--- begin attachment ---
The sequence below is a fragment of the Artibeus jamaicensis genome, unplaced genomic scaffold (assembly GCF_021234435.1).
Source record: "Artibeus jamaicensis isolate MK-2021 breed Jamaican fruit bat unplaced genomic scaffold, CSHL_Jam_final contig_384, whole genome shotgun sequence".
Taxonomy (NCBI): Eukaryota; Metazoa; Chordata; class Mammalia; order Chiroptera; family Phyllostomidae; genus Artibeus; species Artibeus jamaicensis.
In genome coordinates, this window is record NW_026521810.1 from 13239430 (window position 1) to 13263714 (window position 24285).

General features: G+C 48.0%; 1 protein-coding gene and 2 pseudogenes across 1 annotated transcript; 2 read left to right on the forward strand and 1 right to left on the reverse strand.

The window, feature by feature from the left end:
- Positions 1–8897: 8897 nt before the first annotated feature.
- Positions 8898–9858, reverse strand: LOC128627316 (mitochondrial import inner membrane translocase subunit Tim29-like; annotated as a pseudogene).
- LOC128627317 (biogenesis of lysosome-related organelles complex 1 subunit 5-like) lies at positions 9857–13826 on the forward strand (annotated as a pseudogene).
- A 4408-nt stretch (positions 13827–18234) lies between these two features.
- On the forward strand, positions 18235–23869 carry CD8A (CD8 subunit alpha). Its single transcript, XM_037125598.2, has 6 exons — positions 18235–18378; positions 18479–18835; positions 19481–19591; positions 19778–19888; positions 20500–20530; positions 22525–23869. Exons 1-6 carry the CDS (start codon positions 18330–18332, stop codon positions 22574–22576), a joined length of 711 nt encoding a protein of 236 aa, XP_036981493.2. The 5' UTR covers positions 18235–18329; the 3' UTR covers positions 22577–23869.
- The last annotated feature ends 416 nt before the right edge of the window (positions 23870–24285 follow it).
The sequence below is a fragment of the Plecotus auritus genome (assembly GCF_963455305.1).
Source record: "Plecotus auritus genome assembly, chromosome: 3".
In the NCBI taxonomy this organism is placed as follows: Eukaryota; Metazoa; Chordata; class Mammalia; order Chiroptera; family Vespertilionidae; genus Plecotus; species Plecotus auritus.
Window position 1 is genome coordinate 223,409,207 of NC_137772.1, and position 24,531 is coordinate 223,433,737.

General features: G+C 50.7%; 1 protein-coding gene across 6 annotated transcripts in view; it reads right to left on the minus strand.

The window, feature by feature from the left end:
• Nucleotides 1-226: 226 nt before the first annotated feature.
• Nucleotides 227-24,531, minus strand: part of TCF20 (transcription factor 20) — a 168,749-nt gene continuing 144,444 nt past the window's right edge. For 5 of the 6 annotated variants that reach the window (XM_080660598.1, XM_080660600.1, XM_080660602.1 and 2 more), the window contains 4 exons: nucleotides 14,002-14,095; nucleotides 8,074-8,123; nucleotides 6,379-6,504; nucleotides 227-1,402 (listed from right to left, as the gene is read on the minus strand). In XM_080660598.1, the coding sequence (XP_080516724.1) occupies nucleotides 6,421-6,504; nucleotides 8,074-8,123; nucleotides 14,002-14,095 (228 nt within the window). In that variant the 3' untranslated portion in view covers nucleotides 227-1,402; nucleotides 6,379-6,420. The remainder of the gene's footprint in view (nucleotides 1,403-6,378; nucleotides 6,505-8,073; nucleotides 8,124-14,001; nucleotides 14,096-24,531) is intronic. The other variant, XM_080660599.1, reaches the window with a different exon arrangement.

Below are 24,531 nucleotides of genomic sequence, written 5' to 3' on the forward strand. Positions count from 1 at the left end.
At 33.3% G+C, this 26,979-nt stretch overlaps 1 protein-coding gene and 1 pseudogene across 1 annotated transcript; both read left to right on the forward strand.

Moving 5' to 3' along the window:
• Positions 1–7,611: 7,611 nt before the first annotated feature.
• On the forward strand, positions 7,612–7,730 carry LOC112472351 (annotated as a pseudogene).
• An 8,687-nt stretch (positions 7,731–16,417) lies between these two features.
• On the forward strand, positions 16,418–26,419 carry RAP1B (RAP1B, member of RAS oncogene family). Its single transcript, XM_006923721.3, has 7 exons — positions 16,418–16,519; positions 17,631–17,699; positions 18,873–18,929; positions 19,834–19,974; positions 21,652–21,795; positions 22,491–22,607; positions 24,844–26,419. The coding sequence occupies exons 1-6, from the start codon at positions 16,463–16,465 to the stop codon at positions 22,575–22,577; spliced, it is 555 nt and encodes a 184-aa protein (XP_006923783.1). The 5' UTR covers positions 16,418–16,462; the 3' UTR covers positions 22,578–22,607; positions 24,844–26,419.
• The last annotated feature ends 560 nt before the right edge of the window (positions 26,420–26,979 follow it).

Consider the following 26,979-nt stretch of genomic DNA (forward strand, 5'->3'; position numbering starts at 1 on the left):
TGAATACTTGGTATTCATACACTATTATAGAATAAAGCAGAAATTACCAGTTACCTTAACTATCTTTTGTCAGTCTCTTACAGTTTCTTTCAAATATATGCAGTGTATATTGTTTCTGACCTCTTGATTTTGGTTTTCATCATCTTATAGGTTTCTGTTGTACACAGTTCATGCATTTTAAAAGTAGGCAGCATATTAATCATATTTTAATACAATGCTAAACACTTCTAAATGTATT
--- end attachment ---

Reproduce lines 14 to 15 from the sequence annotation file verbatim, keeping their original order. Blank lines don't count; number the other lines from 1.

Source record: "Plecotus auritus genome assembly, chromosome: 3".
In the NCBI taxonomy this organism is placed as follows: Eukaryota; Metazoa; Chordata; class Mammalia; order Chiroptera; family Vespertilionidae; genus Plecotus; species Plecotus auritus.